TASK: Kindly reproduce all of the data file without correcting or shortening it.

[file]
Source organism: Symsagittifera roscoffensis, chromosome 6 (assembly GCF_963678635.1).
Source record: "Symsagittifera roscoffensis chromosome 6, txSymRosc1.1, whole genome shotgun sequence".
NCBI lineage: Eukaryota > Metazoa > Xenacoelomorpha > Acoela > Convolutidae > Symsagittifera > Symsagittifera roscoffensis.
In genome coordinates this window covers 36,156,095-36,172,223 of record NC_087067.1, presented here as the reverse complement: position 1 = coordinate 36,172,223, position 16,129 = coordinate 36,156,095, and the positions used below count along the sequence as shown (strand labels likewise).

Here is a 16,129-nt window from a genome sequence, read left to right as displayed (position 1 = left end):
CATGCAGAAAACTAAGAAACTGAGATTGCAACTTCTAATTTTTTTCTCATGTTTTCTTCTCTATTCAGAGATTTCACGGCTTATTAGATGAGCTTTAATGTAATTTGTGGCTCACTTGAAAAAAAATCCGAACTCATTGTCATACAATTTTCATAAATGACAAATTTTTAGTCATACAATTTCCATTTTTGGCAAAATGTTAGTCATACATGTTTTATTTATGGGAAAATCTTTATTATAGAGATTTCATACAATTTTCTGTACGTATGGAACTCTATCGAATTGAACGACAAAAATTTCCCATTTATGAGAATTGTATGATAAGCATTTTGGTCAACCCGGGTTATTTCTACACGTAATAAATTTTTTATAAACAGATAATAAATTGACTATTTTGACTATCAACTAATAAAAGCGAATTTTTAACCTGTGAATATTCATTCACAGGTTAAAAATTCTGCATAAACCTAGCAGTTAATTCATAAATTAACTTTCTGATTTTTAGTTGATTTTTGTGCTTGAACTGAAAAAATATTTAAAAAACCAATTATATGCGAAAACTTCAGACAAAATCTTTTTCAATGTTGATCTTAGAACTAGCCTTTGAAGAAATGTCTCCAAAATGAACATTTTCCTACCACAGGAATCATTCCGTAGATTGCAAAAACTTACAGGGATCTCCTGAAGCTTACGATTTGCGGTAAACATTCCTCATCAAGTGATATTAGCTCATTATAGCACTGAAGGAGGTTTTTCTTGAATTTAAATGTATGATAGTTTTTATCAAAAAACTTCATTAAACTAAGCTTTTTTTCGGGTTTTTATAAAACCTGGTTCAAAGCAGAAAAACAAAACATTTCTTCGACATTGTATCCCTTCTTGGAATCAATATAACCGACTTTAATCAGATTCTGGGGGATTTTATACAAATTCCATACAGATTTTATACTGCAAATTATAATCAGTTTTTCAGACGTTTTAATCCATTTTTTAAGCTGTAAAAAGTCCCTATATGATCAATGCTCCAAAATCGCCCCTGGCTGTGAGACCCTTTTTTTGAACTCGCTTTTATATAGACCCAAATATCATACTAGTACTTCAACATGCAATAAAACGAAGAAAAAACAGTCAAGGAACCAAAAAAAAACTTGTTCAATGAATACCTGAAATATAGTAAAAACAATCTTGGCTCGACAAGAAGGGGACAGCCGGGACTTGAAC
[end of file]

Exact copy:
Source organism: Symsagittifera roscoffensis, chromosome 6 (assembly GCF_963678635.1).
Source record: "Symsagittifera roscoffensis chromosome 6, txSymRosc1.1, whole genome shotgun sequence".
NCBI lineage: Eukaryota > Metazoa > Xenacoelomorpha > Acoela > Convolutidae > Symsagittifera > Symsagittifera roscoffensis.
In genome coordinates this window covers 36,156,095-36,172,223 of record NC_087067.1, presented here as the reverse complement: position 1 = coordinate 36,172,223, position 16,129 = coordinate 36,156,095, and the positions used below count along the sequence as shown (strand labels likewise).

Here is a 16,129-nt window from a genome sequence, read left to right as displayed (position 1 = left end):
CATGCAGAAAACTAAGAAACTGAGATTGCAACTTCTAATTTTTTTCTCATGTTTTCTTCTCTATTCAGAGATTTCACGGCTTATTAGATGAGCTTTAATGTAATTTGTGGCTCACTTGAAAAAAAATCCGAACTCATTGTCATACAATTTTCATAAATGACAAATTTTTAGTCATACAATTTCCATTTTTGGCAAAATGTTAGTCATACATGTTTTATTTATGGGAAAATCTTTATTATAGAGATTTCATACAATTTTCTGTACGTATGGAACTCTATCGAATTGAACGACAAAAATTTCCCATTTATGAGAATTGTATGATAAGCATTTTGGTCAACCCGGGTTATTTCTACACGTAATAAATTTTTTATAAACAGATAATAAATTGACTATTTTGACTATCAACTAATAAAAGCGAATTTTTAACCTGTGAATATTCATTCACAGGTTAAAAATTCTGCATAAACCTAGCAGTTAATTCATAAATTAACTTTCTGATTTTTAGTTGATTTTTGTGCTTGAACTGAAAAAATATTTAAAAAACCAATTATATGCGAAAACTTCAGACAAAATCTTTTTCAATGTTGATCTTAGAACTAGCCTTTGAAGAAATGTCTCCAAAATGAACATTTTCCTACCACAGGAATCATTCCGTAGATTGCAAAAACTTACAGGGATCTCCTGAAGCTTACGATTTGCGGTAAACATTCCTCATCAAGTGATATTAGCTCATTATAGCACTGAAGGAGGTTTTTCTTGAATTTAAATGTATGATAGTTTTTATCAAAAAACTTCATTAAACTAAGCTTTTTTTCGGGTTTTTATAAAACCTGGTTCAAAGCAGAAAAACAAAACATTTCTTCGACATTGTATCCCTTCTTGGAATCAATATAACCGACTTTAATCAGATTCTGGGGGATTTTATACAAATTCCATACAGATTTTATACTGCAAATTATAATCAGTTTTTCAGACGTTTTAATCCATTTTTTAAGCTGTAAAAAGTCCCTATATGATCAATGCTCCAAAATCGCCCCTGGCTGTGAGACCCTTTTTTTGAACTCGCTTTTATATAGACCCAAATATCATACTAGTACTTCAACATGCAATAAAACGAAGAAAAAACAGTCAAGGAACCAAAAAAAAACTTGTTCAATGAATACCTGAAATATAGTAAAAACAATCTTGGCTCGACAAGAAGGGGACAGCCGGGACTTGAAC